Curating Community : Museums, Constitutionalism, and the Taming of the Political
In Curating Community: Museums, Constitutionalism, and the Taming of the Political, Stacy Douglas challenges the centrality of sovereignty in our political and juridical imaginations. Creatively bringing together constitutional, political, and aesthetic theory, Douglas argues that museums and constitutions invite visitors to identify with a prescribed set of political constituencies based on national, ethnic, or anthropocentric premises. In both cases, these stable categories gloss over the radical messiness of the world and ask us to conflate representation with democracy. Yet the museum, when paired with the constitution, can also serve as a resource in the production of alternative imaginations of community. Consequently, Douglas’s key contribution is the articulation of a theory of counter-monumental constitutionalism, using the museum, that seeks to move beyond individual and collective forms of sovereignty that have dominated postcolonial and postapartheid theories of law and commemoration. She insists on the need to reconsider deep questions about how we conceptualize the limits of ourselves, as well as our political communities, in order to attend to everyday questions of justice in the courtroom, the museum, and beyond.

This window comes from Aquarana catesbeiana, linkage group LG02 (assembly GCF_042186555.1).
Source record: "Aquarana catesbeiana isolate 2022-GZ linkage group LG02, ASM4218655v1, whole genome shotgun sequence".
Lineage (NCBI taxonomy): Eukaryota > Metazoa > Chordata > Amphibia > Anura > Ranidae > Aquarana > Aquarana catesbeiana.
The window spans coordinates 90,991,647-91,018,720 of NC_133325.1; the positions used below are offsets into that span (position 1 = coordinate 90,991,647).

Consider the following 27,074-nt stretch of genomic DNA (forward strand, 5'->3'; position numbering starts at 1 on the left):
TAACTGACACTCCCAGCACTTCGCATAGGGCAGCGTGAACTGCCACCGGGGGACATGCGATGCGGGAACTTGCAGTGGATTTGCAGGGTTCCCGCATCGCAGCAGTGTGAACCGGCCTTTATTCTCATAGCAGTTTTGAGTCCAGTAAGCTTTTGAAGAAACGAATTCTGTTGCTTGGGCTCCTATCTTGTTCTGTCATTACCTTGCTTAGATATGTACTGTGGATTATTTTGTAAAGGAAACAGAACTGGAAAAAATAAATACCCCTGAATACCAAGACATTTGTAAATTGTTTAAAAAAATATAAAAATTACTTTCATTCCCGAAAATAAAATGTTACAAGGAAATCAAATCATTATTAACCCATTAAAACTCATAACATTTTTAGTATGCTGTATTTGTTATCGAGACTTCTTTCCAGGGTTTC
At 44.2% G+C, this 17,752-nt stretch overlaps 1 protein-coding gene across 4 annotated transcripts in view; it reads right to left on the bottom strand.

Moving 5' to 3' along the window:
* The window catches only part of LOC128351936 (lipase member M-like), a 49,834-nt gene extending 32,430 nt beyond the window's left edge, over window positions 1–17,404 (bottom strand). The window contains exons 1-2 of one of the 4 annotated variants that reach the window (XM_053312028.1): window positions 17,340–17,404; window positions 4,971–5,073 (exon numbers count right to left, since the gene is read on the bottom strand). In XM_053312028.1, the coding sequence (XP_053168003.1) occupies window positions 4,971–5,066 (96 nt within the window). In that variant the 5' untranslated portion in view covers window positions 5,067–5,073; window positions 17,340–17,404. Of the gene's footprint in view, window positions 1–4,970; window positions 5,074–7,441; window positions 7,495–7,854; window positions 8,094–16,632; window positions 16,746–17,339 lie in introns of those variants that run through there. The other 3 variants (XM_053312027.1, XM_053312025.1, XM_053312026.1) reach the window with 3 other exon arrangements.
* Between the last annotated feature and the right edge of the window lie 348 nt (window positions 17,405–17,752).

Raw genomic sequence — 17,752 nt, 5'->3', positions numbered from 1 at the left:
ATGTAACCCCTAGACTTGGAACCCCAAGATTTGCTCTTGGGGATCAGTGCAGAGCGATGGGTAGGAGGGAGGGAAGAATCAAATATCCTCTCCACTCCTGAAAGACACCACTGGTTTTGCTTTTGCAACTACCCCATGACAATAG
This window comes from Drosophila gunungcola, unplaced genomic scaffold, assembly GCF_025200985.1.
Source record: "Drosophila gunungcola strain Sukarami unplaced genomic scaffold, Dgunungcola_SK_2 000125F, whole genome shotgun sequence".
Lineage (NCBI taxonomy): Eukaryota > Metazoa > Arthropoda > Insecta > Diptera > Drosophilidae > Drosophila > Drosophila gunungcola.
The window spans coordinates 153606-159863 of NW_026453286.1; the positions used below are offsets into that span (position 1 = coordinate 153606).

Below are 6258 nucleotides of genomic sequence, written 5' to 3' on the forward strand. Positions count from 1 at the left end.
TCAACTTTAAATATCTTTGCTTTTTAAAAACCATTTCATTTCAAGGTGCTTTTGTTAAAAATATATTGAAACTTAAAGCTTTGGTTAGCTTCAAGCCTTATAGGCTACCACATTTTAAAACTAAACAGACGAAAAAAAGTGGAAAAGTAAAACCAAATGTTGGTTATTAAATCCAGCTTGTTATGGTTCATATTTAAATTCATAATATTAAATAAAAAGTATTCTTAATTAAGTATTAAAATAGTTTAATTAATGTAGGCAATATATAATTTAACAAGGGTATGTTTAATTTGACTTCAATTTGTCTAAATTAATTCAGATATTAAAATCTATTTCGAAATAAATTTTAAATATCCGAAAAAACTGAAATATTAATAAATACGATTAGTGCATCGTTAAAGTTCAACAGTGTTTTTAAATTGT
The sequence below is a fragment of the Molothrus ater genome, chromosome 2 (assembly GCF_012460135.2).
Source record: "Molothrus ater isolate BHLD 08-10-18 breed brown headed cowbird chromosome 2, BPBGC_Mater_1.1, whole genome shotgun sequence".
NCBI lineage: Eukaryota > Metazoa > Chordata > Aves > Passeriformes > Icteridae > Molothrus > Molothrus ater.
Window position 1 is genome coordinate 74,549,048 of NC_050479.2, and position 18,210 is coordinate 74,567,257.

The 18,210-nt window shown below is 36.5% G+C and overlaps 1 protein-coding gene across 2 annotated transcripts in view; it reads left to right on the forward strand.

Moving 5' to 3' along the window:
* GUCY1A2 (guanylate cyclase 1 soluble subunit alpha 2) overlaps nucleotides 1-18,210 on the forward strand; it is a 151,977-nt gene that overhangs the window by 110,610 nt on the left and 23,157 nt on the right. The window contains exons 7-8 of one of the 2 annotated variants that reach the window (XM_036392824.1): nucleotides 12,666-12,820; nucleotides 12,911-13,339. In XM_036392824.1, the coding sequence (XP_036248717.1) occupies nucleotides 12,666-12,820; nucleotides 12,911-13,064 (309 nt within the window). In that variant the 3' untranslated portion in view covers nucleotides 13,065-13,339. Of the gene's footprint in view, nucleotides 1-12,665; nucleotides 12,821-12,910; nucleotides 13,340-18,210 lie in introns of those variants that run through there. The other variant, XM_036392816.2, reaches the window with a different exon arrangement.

|Keywords||Sovereignty, Community, Law, Constitutionalism, Museums, Colonialism, South Africa, Apartheid, British Museum, Jean-Luc Nancy|
|Series||Law, Meaning, and Violence|
Douglas, S. (2017). Curating Community : Museums, Constitutionalism, and the Taming of the Political. Law, Meaning, and Violence. doi:10.3998/mpub.9311549